2020: The time is right for investing in Emerging Market equities
25 February 2020
There are a number of shorter-term factors that we feel could increase the attraction of emerging markets this year
Significant positive change
Emerging markets have experienced significant positive change over the past decade. Economic growth, urbanisation, the rise of middle-class consumers and the mass adoption of technology have all combined to alter the investment landscape.
These trends have given rise to some truly world-class companies that are benefiting, not only from the higher economic growth found within emerging markets but in many cases are leading the way in a global marketplace.
This exciting new breed of companies exists in many areas including: Taiwanese technology, South Korean cosmetics, Russian fintech and Chinese internet-related businesses. Whilst these companies represent a new face of emerging markets, there are also many longer established companies operating in domestic markets who are benefitting from strong consumption trends and structural reforms.
Why invest now
Emerging markets have long represented an attractive investment opportunity and this has not gone unnoticed. The trends outlined above have been developing over many years and we believe that investors will increasingly be attracted to the new breed of sustainable growth opportunities in emerging markets.
There are however, a number of shorter-term factors that we feel could increase the attraction of emerging markets this year.
The price to book valuation of the MSCI Emerging Markets Index is trading at close to its 15-year low relative to the MSCI World Index.
Past performance is not a guide to future returns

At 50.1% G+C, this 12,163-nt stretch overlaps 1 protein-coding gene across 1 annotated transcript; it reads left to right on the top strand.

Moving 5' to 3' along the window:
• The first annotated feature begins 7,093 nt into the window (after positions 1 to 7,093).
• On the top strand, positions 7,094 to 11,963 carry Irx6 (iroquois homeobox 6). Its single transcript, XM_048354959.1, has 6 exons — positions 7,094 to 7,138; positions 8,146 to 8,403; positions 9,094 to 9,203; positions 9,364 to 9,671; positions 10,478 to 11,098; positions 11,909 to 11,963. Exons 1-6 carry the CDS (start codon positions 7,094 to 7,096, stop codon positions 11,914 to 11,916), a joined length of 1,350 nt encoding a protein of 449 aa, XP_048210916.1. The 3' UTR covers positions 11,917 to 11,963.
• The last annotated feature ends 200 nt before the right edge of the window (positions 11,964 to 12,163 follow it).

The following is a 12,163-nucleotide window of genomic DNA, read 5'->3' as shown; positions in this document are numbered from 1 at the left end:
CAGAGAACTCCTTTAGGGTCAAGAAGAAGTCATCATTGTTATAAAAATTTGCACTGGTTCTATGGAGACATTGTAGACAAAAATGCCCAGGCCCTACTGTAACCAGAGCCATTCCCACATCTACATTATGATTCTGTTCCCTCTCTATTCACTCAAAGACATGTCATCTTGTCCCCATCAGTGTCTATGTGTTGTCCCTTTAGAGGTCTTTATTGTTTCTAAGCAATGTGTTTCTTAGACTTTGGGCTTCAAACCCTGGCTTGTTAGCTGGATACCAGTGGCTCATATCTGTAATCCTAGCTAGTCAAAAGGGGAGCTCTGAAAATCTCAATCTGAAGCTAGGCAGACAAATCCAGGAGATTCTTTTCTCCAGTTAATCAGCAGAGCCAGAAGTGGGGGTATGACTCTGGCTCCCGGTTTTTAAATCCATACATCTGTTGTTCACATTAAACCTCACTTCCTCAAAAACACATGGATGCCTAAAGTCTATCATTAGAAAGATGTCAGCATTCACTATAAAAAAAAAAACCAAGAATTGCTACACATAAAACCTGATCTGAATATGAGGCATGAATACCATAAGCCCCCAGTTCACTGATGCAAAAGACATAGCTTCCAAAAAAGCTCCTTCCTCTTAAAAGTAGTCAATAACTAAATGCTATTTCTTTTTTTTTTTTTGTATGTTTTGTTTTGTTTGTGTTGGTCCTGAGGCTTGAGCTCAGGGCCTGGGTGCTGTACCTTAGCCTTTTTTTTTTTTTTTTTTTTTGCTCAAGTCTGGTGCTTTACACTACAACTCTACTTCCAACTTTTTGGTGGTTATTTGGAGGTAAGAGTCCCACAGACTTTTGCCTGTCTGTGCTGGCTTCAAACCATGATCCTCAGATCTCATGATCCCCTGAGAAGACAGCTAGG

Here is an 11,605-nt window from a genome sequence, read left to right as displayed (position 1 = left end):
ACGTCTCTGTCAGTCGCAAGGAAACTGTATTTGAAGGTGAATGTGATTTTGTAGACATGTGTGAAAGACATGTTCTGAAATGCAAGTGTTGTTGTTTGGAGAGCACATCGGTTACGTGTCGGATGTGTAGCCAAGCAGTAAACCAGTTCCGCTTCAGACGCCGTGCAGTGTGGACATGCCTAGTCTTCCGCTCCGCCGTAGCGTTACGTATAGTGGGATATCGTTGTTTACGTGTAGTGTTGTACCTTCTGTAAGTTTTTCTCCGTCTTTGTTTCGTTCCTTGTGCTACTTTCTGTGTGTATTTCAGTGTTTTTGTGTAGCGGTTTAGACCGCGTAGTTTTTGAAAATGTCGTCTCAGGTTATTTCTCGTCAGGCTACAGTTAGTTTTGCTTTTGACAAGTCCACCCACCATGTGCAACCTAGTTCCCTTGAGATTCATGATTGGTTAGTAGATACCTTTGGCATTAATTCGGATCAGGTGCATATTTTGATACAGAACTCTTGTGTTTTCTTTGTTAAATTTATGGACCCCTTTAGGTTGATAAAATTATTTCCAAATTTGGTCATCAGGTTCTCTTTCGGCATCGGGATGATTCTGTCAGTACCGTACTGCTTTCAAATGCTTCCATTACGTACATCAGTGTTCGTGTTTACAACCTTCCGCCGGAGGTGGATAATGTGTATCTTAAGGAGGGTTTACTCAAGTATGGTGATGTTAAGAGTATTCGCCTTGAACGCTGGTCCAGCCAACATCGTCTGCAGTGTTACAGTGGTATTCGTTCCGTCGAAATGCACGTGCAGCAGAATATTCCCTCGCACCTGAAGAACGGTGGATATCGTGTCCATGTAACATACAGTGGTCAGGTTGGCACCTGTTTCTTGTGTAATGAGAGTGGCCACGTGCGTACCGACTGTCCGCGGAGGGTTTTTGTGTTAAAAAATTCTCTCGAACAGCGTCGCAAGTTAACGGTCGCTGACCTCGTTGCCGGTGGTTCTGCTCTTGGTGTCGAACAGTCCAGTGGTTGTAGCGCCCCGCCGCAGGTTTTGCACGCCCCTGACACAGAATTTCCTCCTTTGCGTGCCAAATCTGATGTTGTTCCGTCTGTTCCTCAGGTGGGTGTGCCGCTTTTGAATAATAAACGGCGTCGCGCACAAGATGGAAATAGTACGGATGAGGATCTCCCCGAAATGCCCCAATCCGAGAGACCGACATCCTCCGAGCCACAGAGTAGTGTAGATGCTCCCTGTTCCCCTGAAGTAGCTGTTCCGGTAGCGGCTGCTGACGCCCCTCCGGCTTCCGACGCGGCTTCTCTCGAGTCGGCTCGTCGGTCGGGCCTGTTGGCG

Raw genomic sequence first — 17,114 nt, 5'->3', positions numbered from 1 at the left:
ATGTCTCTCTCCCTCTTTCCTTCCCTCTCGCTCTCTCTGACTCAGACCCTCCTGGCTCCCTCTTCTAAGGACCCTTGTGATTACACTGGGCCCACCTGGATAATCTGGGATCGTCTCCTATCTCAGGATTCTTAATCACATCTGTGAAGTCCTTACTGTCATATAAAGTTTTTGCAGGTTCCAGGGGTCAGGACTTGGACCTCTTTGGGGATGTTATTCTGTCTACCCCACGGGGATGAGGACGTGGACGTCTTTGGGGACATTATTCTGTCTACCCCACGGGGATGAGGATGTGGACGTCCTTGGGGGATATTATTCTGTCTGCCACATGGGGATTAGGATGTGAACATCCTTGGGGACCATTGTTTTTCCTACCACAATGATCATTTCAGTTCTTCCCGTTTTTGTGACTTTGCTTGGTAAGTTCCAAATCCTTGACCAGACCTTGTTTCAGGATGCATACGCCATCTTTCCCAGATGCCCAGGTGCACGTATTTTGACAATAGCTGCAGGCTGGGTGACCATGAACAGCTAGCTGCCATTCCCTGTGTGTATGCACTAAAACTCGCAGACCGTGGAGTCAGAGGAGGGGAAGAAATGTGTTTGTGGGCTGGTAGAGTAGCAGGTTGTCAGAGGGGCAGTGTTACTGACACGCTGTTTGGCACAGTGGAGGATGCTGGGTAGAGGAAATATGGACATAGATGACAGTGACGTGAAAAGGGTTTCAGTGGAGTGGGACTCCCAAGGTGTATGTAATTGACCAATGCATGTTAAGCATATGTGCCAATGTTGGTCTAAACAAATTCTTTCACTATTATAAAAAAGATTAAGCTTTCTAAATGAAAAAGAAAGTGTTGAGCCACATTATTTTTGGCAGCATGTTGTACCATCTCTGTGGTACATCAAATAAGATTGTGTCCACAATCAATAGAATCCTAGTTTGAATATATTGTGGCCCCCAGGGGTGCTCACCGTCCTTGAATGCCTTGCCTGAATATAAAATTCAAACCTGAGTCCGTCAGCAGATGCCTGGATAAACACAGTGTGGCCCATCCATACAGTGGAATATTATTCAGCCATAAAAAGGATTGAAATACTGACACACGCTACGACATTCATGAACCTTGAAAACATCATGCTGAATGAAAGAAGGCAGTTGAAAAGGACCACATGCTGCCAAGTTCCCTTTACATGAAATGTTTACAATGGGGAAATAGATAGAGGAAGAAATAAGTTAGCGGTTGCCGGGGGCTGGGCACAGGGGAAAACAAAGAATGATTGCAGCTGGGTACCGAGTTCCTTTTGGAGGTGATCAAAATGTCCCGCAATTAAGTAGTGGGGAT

Source: Bloomberg and MSCI as at 31 December 2019. MSCI makes no express or implied warranties or representations and shall have no liability whatsoever with respect to any MSCI data contained herein. The MSCI data may not be further redistributed or used as a basis for other indexes or any securities or financial products. This report is not approved, reviewed or produced by MSCI.
Almost all emerging market central banks lowered interest rates in 2019 and this trend has continued in 2020. We expect this will promote higher economic activity in 2020 and beyond.
We believe many emerging market economies will see an uptick in growth in 2020. In some cases, such as Russia, South Africa and Turkey this represents a rebound after years of subdued growth.
We expect an earnings acceleration across emerging markets in 2020. The associated growth rate is also expected to be higher than for developed markets and this may be a key catalyst in closing the valuation gap between the two asset classes.
Emerging market investors have faced a multitude of headwinds in recent years in the form of trade wars, recession fears, a crowded electoral calendar, dollar strength and reminbi weakness. Whatever the future holds, these particular challenges appear to have settled for now.
Accessing emerging markets in the right way can make a significant difference to any investment strategy. We firmly believe our high conviction, stock driven approach is the best way to benefit from the positive developments taking place in emerging markets.
Past performance is not a guide to
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Risk warnings – Investors should
also be aware of the following risk
factors which may be applicable to the
strategy shown in this document.
- Investing in foreign markets
introduces a risk where adverse
movements in currency exchange
rates could result in a decrease in the
value of your investment.
- This strategy may hold a limited
number of investments. If one of
these investments falls in value this
can have a greater impact on the
strategy’s value than if it held a larger
number of investments.
- Smaller companies may be riskier and
their shares may be less liquid than
larger companies, meaning that their
share price may be more volatile.
- Emerging markets or less developed
countries may face more political,
economic or structural challenges
than developed countries.
Accordingly, investment in emerging
markets is generally characterised by
higher levels of risk than investment
in fully developed markets.
- The strategy may invest in
derivatives LEPWs (Low Exercise
Price Warrants), Index futures and
FX forwards to obtain, increase or
reduce exposure to underlying assets.
The use of derivatives may result in
greater fluctuations of returns due to
the value of the derivative not moving
in line with the underlying asset.
Certain types of derivatives can be
difficult to purchase or sell in certain